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Press Release of Senator Cantwell
Cantwell Pushes to Renew Violence Against Women Act Set to Expire This Year
Next week National Network to End Domestic Violence lobbying week
Sunday, June 12,2005
SEATTLE, WA – U.S. Sen. Maria Cantwell (D-WA) is pushing for renewing the Violence Against Women Act (VAWA), which expires at the end of this year. This weekend she met with survivors of domestic violence, local advocates, and law enforcement in Vancouver and Seattle to hear more about how VAWA has helped women in need of services after being abused by people they know.
“Domestic violence is tragic and horrible act that happens to women everywhere,” said Cantwell.
“This is not just a problem for women, it's a problem for everyone and we all need to work together to solve it,” Cantwell explained. “ Domestic violence affects everyone in our society. Ending violence against women will help protect our children and families, and even increase productivity in the workplace. Many people don't realize how much violence against women affects all facets of our community and everyone around us.”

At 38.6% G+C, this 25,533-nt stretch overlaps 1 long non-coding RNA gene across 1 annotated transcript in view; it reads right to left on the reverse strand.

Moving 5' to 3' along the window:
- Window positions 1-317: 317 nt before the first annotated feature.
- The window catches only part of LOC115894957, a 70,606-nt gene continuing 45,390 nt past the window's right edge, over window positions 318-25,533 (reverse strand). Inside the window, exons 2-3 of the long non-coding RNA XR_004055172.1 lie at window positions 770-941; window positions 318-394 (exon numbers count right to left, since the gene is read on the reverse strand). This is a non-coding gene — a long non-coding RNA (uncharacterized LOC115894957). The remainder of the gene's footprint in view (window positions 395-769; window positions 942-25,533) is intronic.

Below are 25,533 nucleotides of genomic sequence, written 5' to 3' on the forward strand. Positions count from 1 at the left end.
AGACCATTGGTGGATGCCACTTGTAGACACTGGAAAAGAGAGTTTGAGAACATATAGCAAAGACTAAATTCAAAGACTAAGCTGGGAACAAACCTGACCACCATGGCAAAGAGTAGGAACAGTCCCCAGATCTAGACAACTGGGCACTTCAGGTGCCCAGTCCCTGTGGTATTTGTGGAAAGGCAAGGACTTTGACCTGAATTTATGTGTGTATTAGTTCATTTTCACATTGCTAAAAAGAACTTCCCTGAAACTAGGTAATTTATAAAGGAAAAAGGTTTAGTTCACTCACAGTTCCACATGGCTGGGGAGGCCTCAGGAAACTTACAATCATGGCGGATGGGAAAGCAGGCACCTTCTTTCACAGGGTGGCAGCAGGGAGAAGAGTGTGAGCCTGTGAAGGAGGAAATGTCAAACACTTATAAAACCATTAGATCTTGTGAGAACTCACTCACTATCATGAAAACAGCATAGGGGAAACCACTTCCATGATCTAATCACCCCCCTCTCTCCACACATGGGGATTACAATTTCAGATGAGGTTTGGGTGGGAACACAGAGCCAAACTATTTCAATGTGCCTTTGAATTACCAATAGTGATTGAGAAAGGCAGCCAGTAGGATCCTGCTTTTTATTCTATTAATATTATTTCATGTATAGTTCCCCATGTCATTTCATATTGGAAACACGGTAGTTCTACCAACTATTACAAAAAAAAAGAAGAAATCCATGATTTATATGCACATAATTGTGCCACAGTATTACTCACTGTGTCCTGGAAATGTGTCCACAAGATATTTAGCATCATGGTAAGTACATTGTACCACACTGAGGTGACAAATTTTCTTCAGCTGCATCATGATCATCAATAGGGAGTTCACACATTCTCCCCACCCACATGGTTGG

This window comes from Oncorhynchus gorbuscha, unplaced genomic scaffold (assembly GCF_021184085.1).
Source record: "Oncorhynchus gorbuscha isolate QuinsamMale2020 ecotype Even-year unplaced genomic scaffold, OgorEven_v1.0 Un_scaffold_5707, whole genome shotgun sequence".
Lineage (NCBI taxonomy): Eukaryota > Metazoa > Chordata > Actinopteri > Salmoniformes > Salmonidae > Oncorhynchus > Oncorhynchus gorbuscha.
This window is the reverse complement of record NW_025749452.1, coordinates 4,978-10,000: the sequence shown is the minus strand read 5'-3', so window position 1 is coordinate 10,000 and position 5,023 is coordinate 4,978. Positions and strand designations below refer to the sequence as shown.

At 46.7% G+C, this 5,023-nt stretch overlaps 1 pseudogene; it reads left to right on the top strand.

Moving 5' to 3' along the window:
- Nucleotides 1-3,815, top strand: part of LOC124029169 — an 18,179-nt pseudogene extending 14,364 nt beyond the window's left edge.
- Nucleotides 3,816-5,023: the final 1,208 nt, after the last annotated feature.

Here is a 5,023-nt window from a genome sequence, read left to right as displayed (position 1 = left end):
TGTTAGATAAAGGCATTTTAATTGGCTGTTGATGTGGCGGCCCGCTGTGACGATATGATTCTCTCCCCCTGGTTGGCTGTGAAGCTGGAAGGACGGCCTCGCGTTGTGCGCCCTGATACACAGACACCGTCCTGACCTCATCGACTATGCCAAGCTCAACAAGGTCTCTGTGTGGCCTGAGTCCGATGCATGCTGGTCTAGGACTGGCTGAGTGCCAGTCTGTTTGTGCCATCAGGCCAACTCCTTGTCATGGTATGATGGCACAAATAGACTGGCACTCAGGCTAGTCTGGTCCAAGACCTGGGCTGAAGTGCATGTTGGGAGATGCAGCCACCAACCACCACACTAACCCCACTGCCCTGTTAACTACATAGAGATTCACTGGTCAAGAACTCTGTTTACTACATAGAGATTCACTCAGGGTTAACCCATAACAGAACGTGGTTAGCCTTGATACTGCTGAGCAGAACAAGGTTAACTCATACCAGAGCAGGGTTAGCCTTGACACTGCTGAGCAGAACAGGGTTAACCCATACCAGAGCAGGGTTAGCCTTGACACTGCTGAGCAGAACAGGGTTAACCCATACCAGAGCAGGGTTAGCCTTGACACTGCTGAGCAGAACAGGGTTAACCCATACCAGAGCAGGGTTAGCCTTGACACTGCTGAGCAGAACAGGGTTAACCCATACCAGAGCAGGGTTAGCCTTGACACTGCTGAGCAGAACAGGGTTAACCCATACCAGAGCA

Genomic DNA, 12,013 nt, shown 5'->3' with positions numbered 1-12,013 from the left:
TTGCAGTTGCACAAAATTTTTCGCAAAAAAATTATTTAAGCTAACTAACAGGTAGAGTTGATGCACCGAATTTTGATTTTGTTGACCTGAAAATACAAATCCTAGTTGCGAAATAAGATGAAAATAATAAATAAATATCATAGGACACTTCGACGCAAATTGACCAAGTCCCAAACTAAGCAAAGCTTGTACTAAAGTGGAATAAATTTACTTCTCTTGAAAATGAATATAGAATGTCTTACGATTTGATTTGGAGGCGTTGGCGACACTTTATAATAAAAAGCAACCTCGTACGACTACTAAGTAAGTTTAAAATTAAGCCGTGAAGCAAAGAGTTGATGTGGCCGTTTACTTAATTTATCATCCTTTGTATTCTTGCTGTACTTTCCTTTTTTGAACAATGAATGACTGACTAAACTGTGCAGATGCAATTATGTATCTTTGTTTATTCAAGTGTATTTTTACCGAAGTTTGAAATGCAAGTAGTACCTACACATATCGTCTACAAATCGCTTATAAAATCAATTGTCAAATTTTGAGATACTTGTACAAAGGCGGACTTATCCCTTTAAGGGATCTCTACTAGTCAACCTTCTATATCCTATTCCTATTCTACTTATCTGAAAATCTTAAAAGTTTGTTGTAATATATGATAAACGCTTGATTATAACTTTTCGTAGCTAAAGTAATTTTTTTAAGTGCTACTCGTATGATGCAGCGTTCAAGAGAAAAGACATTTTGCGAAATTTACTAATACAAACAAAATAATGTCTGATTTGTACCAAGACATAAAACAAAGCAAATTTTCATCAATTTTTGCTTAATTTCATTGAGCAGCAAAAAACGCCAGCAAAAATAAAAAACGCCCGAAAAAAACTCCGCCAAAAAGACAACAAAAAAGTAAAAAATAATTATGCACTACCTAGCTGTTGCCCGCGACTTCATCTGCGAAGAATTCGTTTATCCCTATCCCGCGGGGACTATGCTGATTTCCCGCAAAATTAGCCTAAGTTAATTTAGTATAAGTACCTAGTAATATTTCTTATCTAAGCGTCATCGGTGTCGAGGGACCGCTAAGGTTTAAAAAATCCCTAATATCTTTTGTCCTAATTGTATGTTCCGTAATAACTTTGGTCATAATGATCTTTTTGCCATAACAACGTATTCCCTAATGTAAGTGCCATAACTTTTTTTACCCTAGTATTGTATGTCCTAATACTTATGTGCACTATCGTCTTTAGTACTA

Next week the National Network to End Domestic Violence kicks off their congressional lobbying week to encourage lawmakers to support the legislation that will stiffen penalties for repeat domestic violence offenders, provide more resources for battered women to get services they need, and fund local law enforcement training programs. Grace Huang, public policy coordinator for the Washington State Coalition Against Domestic Violence, will lobby on behalf of survivors in Washington state.
Last week Cantwell co-sponsored the new Violence Against Women Act of 2005 (S. 1197) that will reauthorize the landmark 1994 domestic violence legislation so that services for survivors of domestic violence will continue to be available for them and their families.
Washington State VAWA programs served 25,031 adults and children in 2001; 32,957 Washingtonians were turned down services in that same year, because there were not enough resources to help them. Many thousands of those turned away were children.
In 2003, Washington State had 51,589 domestic violence related arrests.
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